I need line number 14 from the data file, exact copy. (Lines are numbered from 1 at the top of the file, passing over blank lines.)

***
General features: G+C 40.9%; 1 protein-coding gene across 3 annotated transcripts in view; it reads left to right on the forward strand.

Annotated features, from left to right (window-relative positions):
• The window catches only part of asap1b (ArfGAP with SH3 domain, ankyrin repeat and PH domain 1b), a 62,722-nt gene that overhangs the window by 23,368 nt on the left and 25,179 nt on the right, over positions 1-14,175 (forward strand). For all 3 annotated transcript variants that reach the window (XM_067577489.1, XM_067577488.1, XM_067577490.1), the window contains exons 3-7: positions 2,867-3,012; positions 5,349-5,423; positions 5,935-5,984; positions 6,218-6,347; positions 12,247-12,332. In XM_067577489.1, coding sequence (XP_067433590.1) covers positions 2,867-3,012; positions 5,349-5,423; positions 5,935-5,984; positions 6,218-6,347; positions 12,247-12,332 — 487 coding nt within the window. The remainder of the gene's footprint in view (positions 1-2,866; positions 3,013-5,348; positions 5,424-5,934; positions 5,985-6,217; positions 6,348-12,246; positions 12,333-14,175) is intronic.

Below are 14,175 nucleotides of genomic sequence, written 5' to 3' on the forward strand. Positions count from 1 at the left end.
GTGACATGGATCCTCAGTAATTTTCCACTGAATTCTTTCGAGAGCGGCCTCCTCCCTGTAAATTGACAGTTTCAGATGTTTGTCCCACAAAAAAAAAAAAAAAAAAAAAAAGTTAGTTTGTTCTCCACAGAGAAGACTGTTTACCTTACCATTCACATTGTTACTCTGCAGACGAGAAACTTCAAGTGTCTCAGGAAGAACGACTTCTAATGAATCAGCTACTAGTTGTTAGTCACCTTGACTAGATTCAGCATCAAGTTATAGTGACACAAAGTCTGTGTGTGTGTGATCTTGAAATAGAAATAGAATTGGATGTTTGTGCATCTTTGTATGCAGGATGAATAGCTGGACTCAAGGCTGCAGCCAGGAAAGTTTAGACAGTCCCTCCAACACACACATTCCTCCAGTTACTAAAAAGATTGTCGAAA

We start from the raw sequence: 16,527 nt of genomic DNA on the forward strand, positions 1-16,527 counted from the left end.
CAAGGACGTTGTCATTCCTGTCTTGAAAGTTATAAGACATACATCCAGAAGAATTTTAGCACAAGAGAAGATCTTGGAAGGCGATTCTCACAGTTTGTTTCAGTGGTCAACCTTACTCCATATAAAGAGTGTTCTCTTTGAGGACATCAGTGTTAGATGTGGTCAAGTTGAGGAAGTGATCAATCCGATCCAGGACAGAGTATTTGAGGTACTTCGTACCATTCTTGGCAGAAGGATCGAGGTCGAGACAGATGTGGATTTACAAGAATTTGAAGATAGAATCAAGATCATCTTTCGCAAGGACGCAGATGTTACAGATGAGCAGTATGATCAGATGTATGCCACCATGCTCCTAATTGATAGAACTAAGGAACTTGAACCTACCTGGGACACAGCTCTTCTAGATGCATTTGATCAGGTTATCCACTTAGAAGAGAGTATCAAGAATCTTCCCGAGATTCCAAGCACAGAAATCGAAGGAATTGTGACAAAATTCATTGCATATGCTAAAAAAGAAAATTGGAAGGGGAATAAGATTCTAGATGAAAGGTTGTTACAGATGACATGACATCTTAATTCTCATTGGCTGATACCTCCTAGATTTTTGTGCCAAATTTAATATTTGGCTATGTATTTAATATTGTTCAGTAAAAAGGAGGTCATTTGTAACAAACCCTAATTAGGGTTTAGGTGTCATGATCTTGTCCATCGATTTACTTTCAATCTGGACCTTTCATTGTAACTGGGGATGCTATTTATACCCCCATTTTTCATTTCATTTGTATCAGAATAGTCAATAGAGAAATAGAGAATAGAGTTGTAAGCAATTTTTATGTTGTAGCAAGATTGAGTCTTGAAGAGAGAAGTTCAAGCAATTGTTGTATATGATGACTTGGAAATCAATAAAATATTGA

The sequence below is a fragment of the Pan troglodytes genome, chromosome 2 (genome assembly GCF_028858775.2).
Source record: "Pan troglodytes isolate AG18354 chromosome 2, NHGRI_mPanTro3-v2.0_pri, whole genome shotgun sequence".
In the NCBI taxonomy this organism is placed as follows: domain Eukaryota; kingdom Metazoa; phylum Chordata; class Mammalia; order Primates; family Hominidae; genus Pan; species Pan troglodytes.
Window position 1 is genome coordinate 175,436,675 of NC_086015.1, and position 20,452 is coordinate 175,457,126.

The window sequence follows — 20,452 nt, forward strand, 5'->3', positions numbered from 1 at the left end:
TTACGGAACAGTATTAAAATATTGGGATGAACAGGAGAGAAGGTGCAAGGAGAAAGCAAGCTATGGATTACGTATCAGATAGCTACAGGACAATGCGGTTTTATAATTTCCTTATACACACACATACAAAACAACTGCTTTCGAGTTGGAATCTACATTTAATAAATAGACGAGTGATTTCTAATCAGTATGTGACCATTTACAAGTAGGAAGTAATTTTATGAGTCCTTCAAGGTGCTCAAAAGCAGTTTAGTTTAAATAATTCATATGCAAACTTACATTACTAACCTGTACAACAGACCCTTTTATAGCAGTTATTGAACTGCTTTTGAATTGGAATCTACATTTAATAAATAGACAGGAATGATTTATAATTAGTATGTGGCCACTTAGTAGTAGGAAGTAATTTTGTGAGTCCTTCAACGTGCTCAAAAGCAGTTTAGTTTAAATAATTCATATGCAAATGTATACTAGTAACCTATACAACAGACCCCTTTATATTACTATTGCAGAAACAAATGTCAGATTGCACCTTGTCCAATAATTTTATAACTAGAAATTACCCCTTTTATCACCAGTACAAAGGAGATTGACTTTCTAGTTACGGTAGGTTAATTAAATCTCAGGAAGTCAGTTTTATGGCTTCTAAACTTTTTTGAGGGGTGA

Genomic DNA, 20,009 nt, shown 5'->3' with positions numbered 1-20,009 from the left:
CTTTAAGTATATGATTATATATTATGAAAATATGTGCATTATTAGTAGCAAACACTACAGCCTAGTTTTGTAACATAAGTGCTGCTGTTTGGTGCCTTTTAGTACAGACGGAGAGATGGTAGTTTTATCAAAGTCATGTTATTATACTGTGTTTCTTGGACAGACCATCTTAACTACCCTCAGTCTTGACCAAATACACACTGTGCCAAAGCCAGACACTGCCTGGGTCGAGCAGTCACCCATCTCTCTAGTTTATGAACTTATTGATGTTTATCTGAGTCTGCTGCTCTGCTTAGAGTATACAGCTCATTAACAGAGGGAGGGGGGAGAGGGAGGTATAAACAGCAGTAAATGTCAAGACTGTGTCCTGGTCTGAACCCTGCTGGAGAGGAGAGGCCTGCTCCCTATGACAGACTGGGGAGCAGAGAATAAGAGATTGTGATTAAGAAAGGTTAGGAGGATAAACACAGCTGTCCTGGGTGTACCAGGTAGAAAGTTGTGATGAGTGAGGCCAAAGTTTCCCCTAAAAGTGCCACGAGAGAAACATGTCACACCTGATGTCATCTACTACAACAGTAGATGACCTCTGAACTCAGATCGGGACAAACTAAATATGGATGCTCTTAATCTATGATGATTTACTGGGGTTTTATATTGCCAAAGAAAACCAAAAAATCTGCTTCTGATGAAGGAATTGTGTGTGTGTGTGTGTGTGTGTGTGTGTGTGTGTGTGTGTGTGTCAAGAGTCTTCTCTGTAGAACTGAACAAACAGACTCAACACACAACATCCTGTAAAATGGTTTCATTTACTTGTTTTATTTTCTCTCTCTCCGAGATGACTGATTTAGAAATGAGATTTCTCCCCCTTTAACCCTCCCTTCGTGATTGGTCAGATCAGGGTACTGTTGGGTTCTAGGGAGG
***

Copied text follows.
Genomic DNA, 20,009 nt, shown 5'->3' with positions numbered 1-20,009 from the left: